Where *a* and *b* are vectors, and *θ* is the angle between them. So given a vector that points to the right of our target:

r = unit\ vector\ to\ the\ right\ of\ target

We can find a directional value for the trajectory *v* like this:

v \cdot r = ||v||\ ||r|| \cos{\theta}

And since we defined *r* to be of length 1, this becomes:

v \cdot r = ||v||\cos{\theta}

If angle *θ* is 0, the cosine will be 1, so the result will be the length of *v*. But if the angle *θ* is 180°, the cosine will be -1, so the result will be the negative length of *v*.

```
Quaternion AimAheadOfMovingTarget(Target target)
{
float v = Vector3.Dot(target.velocity, Vector3.right);
float p = projectile.speed;
float a = Mathf.Asin(v / p) * Mathf.Rad2Deg;
return Quaternion.AngleAxis(a, Vector3.up);
}
```

As a bonus, if the angle is anything in between, the result will be that component of the velocity that is moving orthogonally to the right of us. So wherever the target is moving, we will get the right value to plug into our triangle to get the aim ahead angle. It does seem odd here that the other component is not relevant. It’s fairly obvious in the case that the target is coming directly towards or away from us that the angle would be 0 in both cases. Although it might be that we will never hit due to the target outrunning the projectile.

But if the direction was diagonally away or towards it doesn’t seem immediately intuitive that the angle needed to hit it would be the same. If we work backwards, starting with the assumption that we hit, we can trace back to where the target must have come from.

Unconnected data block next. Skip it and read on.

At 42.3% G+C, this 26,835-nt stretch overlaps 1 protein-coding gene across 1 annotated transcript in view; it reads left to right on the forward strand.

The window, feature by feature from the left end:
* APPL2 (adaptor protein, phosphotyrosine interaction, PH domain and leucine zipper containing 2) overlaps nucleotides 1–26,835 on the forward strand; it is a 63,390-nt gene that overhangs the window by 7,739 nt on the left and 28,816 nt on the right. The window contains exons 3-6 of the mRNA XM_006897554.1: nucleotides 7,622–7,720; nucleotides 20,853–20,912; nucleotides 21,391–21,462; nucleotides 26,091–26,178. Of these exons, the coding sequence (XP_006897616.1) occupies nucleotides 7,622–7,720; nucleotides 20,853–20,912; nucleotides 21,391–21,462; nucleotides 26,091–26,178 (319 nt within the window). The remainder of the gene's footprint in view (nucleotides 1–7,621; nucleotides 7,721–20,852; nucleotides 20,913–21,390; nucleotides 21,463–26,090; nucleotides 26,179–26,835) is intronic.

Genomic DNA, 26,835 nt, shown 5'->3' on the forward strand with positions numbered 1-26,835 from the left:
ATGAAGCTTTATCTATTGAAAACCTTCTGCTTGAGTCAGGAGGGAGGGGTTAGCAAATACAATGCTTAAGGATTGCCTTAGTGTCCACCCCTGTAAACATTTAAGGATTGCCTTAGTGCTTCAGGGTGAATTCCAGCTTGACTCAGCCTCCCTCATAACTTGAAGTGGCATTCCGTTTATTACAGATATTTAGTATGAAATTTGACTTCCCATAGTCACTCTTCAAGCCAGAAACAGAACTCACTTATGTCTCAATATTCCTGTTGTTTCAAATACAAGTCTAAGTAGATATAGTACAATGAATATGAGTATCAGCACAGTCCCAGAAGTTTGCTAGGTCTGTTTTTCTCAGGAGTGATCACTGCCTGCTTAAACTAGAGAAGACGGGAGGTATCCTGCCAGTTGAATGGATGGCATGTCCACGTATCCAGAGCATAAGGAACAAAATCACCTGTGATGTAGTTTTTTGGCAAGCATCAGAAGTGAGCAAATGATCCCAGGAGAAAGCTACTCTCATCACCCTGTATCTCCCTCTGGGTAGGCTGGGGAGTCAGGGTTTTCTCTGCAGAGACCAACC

Now if we scale down the far target triangle such that its location matches the near target, we can see that these are similar triangles and the ratio between *o* and *h*, and therefore the angle *a*, remain the same.

So that solves pretty much every case. However, we do still need to find this right pointing vector *r*. In our simple case it is a global constant, but in the more general case we will need to take the vector to the target start position into account. The vector r is 90° to the *up *and *to target* vectors. And the *up* is at 90° to the *to target* and *target velocity* vectors.

We can find a vector at 90**°** to two vectors using the cross product function:

a \times b = ||a||\ ||b||\sin{\theta}\ n

Where *a* and *b* are the two vectors and *n* is a vector at 90°. As you can see, the vector n is scaled by the lengths of the vectors and the sine of the angle between them, but we can ignore all of that and just use the vector.

```
Vector3 toTarget = target.position - position;
Vector3 up = Vector3.Cross(toTarget, target.velocity);
Vector3 right = Vector3.Cross(up, toTarget).normalized;
```

The final step is to combine the rotation around the *up *axis with a rotation to point at the target. The Quaternion class provides functions to do both of these. We just need to remember to combine them in reverse order.

```
Quaternion AimAheadOfMovingTarget(Target target)
{
Vector3 toTarget = target.position - position;
Vector3 up = Vector3.Cross(toTarget, target.velocity);
Vector3 right = Vector3.Cross(up, toTarget).normalized;
float v = Vector3.Dot(target.velocity, right);
float p = projectile.speed;
float a = Mathf.Asin(v / p) * Mathf.Rad2Deg;
return Quaternion.AngleAxis(a, up) * Quaternion.LookRotation(toTarget, up);
}
```

I have uploaded a Unity project to GitHub to demonstrate this approach.